Study: Voice Recognition Software Officially Types Better Than Humans

August 24, 2016

3:30 pm

It’s actually a little weird that artificial intelligence took this long to pass up humans at typing. But the verdict is in: A new study from Stanford University, the University of Washington and Chinese internet search engine Baidu has found that voice recognition software is significantly faster and more accurate at producing text on a mobile device than humans are at typing on a desktop computer.

The Test and the Results

Specifically, computers are three times faster than humans, blowing them out of the water. NPR reported on the specifics of the test:

“Researchers set up a competition, pitting a Baidu program called Deep Speech 2 against 32 humans, ages 19 to 32. The humans took turns saying and then typing short phrases into an iPhone — like ‘buckle up for safety’ and ‘wear a crown with many jewels’ and ‘this person is a disaster.’ They found the voice recognition software was three times faster.”

The test looked at two different languages: For English, the software error rate was 20.4 percent lower than the human error rate and for Mandarin Chinese, that same difference widened to 63.4 percent.

Why It Matters

Voice recognition is an often overlooked aspect of artificial intelligence. Why? Because voice-activated personal assistants like Siri or Alexa need to both hear commands and fulfill them. That second task takes so long that voice-based interfaces feel slow to their users. However, the actual voice-recognition factor is doing well. Once the rest of AI catches up to how well AI can hear and produce text, we’ll all be another step closer to an AI future.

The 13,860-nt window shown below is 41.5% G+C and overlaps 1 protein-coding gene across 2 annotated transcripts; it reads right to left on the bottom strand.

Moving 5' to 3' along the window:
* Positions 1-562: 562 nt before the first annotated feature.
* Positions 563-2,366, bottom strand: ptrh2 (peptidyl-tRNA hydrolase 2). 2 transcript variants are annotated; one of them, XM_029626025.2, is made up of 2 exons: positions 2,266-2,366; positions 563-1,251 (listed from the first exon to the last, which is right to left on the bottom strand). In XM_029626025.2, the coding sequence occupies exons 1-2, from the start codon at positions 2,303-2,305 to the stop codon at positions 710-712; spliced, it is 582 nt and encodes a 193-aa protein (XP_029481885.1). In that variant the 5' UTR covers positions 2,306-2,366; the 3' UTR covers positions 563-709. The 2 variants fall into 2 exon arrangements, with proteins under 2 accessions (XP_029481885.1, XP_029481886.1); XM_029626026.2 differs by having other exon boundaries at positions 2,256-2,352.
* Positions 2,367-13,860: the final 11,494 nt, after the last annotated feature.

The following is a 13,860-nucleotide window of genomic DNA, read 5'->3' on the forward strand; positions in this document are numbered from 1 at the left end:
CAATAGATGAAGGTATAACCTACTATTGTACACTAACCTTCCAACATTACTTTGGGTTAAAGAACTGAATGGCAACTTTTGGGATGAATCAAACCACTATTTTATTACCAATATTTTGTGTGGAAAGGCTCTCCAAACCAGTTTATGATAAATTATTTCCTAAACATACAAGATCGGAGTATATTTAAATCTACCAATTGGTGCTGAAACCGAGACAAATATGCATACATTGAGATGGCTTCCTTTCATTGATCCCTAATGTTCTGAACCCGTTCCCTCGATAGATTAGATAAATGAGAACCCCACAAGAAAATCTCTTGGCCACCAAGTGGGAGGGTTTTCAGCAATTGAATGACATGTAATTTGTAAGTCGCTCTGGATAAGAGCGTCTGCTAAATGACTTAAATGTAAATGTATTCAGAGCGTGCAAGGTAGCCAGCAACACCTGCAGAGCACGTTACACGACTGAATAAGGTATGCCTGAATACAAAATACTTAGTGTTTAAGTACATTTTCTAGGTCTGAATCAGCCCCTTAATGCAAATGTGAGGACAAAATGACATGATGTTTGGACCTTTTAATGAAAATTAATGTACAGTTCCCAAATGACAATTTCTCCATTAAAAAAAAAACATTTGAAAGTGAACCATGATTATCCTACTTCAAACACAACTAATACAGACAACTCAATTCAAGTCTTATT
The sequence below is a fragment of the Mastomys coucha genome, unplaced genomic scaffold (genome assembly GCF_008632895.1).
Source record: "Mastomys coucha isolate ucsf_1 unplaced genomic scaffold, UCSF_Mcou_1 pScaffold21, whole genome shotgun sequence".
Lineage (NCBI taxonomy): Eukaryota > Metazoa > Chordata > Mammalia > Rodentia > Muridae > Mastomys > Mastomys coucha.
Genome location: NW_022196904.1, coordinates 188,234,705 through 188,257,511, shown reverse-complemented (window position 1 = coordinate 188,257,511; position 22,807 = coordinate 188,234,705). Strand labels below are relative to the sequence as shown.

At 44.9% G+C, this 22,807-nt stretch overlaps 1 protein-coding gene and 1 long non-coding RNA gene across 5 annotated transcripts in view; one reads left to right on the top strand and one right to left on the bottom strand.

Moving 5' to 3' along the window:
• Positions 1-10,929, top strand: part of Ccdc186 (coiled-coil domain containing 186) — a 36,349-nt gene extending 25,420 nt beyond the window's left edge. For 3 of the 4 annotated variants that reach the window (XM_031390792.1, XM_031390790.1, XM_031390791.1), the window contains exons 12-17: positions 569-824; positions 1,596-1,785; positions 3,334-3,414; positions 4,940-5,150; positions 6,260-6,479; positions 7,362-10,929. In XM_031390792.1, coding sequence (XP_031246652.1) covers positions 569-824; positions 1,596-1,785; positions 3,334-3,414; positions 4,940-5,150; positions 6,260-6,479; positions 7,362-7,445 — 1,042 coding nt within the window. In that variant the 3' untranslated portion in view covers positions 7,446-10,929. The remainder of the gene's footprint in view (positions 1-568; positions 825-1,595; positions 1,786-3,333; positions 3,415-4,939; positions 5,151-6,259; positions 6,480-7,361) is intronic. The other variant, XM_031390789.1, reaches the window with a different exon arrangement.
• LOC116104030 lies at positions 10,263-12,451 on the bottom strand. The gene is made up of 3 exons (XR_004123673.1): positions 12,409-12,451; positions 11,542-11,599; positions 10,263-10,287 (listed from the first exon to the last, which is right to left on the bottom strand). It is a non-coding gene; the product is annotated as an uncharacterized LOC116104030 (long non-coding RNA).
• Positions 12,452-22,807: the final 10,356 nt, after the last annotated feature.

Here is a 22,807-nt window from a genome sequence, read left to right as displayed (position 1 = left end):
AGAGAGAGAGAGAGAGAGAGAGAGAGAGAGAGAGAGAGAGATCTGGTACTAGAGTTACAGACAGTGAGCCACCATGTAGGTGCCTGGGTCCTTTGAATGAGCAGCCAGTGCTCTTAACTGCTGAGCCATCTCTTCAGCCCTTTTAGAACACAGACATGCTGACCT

Most interfaces are clunky, and the most seamless one by far is the one that’s practically invisible. As Baidu chief scientist Andrew Ng puts it: “Humanity was never designed to communicate by using our fingers to poke at a tiny little keyboard on a mobile phone. Speech has always been a much more natural way for humans to communicate with each other.”

Image: Flickr / Kārlis Dambrāns

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Adam is a writer with an interest in a variety of mediums, from podcasts to comic books to video essays to novels to blogging — too many, basically. He's based out of Seattle, and remains a staunch defender of his state's slogan: "sayWA." In his spare time, he recommends articles about science fiction on Twitter, @AdamRRowe

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